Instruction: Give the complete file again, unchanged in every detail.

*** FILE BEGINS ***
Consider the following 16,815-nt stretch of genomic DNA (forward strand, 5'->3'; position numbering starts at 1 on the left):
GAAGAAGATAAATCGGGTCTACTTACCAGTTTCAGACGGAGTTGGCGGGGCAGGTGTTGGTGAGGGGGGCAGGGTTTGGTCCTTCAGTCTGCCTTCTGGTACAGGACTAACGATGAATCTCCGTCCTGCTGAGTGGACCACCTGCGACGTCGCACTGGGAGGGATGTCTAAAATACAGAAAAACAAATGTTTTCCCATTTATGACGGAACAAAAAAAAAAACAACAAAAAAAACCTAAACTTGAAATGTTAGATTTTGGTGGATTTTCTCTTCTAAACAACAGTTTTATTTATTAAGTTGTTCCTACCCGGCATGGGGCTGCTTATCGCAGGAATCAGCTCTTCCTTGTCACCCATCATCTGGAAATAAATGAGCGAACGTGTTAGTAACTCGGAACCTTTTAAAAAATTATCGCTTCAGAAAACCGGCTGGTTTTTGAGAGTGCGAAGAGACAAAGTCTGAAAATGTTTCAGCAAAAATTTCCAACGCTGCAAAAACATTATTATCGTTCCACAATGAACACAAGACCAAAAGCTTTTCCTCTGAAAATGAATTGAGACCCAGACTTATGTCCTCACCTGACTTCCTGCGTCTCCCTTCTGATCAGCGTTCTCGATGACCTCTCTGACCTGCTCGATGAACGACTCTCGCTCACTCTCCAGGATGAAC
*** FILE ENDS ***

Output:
Consider the following 16,815-nt stretch of genomic DNA (forward strand, 5'->3'; position numbering starts at 1 on the left):
GAAGAAGATAAATCGGGTCTACTTACCAGTTTCAGACGGAGTTGGCGGGGCAGGTGTTGGTGAGGGGGGCAGGGTTTGGTCCTTCAGTCTGCCTTCTGGTACAGGACTAACGATGAATCTCCGTCCTGCTGAGTGGACCACCTGCGACGTCGCACTGGGAGGGATGTCTAAAATACAGAAAAACAAATGTTTTCCCATTTATGACGGAACAAAAAAAAAAACAACAAAAAAAACCTAAACTTGAAATGTTAGATTTTGGTGGATTTTCTCTTCTAAACAACAGTTTTATTTATTAAGTTGTTCCTACCCGGCATGGGGCTGCTTATCGCAGGAATCAGCTCTTCCTTGTCACCCATCATCTGGAAATAAATGAGCGAACGTGTTAGTAACTCGGAACCTTTTAAAAAATTATCGCTTCAGAAAACCGGCTGGTTTTTGAGAGTGCGAAGAGACAAAGTCTGAAAATGTTTCAGCAAAAATTTCCAACGCTGCAAAAACATTATTATCGTTCCACAATGAACACAAGACCAAAAGCTTTTCCTCTGAAAATGAATTGAGACCCAGACTTATGTCCTCACCTGACTTCCTGCGTCTCCCTTCTGATCAGCGTTCTCGATGACCTCTCTGACCTGCTCGATGAACGACTCTCGCTCACTCTCCAGGATGAAC